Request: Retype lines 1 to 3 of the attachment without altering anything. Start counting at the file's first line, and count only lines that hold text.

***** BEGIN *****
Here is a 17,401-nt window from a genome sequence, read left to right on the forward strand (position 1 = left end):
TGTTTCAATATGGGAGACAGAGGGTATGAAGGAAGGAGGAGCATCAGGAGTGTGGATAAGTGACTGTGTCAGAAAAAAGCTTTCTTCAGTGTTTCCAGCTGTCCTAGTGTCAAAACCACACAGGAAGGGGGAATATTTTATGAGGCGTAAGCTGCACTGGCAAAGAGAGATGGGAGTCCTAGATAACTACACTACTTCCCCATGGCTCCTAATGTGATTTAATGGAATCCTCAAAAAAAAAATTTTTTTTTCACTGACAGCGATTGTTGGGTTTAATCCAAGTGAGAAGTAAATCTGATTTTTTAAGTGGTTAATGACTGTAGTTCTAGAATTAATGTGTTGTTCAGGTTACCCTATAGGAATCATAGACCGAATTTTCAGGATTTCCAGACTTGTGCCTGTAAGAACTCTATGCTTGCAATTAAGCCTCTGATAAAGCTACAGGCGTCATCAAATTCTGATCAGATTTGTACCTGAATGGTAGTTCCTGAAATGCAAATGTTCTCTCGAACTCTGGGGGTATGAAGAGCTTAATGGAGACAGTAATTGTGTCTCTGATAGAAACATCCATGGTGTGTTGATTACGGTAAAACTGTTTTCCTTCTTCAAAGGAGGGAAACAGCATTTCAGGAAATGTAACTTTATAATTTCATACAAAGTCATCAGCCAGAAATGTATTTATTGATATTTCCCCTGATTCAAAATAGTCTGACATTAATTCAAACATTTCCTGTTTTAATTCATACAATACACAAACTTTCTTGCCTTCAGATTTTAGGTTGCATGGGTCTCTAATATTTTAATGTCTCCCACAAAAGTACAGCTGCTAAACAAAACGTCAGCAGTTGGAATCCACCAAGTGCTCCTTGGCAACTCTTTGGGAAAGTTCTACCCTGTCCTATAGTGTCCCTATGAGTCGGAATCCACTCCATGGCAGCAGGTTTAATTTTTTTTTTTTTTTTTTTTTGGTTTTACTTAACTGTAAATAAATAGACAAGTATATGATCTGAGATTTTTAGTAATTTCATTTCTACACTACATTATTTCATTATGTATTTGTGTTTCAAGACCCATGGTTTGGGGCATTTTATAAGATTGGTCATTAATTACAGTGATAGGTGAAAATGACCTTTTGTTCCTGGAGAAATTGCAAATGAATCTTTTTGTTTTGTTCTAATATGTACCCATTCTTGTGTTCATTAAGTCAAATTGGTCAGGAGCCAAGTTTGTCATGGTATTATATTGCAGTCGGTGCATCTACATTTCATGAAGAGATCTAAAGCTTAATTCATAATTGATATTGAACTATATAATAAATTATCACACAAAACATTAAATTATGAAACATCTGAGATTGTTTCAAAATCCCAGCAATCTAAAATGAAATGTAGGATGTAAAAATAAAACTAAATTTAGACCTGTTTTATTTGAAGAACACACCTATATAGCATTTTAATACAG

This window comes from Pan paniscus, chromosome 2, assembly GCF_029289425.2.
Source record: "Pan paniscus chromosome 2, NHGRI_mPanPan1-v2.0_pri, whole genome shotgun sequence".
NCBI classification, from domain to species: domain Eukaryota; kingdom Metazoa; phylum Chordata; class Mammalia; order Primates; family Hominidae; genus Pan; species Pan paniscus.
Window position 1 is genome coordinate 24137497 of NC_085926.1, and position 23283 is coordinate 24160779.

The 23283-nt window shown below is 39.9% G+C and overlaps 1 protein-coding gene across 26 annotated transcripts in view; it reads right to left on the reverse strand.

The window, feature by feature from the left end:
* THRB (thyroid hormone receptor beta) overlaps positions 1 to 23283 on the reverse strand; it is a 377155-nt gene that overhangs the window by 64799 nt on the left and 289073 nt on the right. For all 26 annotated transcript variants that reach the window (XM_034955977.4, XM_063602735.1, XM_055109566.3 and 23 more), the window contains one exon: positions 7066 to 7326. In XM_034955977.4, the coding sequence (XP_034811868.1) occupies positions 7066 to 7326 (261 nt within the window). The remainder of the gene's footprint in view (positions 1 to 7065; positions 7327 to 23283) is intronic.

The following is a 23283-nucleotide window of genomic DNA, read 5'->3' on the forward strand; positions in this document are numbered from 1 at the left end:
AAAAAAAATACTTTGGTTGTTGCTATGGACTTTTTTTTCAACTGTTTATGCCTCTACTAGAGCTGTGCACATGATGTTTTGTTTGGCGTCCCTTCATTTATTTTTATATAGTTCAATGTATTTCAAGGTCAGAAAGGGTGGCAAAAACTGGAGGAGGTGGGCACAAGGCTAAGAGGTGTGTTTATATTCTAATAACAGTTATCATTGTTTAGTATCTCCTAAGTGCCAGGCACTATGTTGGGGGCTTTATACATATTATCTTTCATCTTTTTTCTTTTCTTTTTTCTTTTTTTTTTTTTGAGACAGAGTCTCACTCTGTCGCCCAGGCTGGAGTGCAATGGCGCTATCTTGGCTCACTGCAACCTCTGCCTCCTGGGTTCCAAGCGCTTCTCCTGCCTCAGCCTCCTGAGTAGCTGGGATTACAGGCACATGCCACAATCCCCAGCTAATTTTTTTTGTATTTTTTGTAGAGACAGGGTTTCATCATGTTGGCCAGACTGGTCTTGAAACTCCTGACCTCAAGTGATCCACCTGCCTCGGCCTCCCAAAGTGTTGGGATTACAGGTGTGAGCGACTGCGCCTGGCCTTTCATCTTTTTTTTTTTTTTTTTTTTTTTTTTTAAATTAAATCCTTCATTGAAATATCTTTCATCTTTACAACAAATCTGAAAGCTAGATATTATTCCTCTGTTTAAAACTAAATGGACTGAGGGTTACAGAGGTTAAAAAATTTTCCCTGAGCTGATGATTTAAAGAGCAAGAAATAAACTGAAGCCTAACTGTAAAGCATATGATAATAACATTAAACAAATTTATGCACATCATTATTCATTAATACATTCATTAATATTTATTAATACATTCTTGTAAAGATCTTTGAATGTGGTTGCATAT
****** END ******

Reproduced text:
Here is a 17,401-nt window from a genome sequence, read left to right on the forward strand (position 1 = left end):
TGTTTCAATATGGGAGACAGAGGGTATGAAGGAAGGAGGAGCATCAGGAGTGTGGATAAGTGACTGTGTCAGAAAAAAGCTTTCTTCAGTGTTTCCAGCTGTCCTAGTGTCAAAACCACACAGGAAGGGGGAATATTTTATGAGGCGTAAGCTGCACTGGCAAAGAGAGATGGGAGTCCTAGATAACTACACTACTTCCCCATGGCTCCTAATGTGATTTAATGGAATCCTCAAAAAAAAAATTTTTTTTTCACTGACAGCGATTGTTGGGTTTAATCCAAGTGAGAAGTAAATCTGATTTTTTAAGTGGTTAATGACTGTAGTTCTAGAATTAATGTGTTGTTCAGGTTACCCTATAGGAATCATAGACCGAATTTTCAGGATTTCCAGACTTGTGCCTGTAAGAACTCTATGCTTGCAATTAAGCCTCTGATAAAGCTACAGGCGTCATCAAATTCTGATCAGATTTGTACCTGAATGGTAGTTCCTGAAATGCAAATGTTCTCTCGAACTCTGGGGGTATGAAGAGCTTAATGGAGACAGTAATTGTGTCTCTGATAGAAACATCCATGGTGTGTTGATTACGGTAAAACTGTTTTCCTTCTTCAAAGGAGGGAAACAGCATTTCAGGAAATGTAACTTTATAATTTCATACAAAGTCATCAGCCAGAAATGTATTTATTGATATTTCCCCTGATTCAAAATAGTCTGACATTAATTCAAACATTTCCTGTTTTAATTCATACAATACACAAACTTTCTTGCCTTCAGATTTTAGGTTGCATGGGTCTCTAATATTTTAATGTCTCCCACAAAAGTACAGCTGCTAAACAAAACGTCAGCAGTTGGAATCCACCAAGTGCTCCTTGGCAACTCTTTGGGAAAGTTCTACCCTGTCCTATAGTGTCCCTATGAGTCGGAATCCACTCCATGGCAGCAGGTTTAATTTTTTTTTTTTTTTTTTTTTGGTTTTACTTAACTGTAAATAAATAGACAAGTATATGATCTGAGATTTTTAGTAATTTCATTTCTACACTACATTATTTCATTATGTATTTGTGTTTCAAGACCCATGGTTTGGGGCATTTTATAAGATTGGTCATTAATTACAGTGATAGGTGAAAATGACCTTTTGTTCCTGGAGAAATTGCAAATGAATCTTTTTGTTTTGTTCTAATATGTACCCATTCTTGTGTTCATTAAGTCAAATTGGTCAGGAGCCAAGTTTGTCATGGTATTATATTGCAGTCGGTGCATCTACATTTCATGAAGAGATCTAAAGCTTAATTCATAATTGATATTGAACTATATAATAAATTATCACACAAAACATTAAATTATGAAACATCTGAGATTGTTTCAAAATCCCAGCAATCTAAAATGAAATGTAGGATGTAAAAATAAAACTAAATTTAGACCTGTTTTATTTGAAGAACACACCTATATAGCATTTTAATACAG

This window comes from Pan paniscus, chromosome 2, assembly GCF_029289425.2.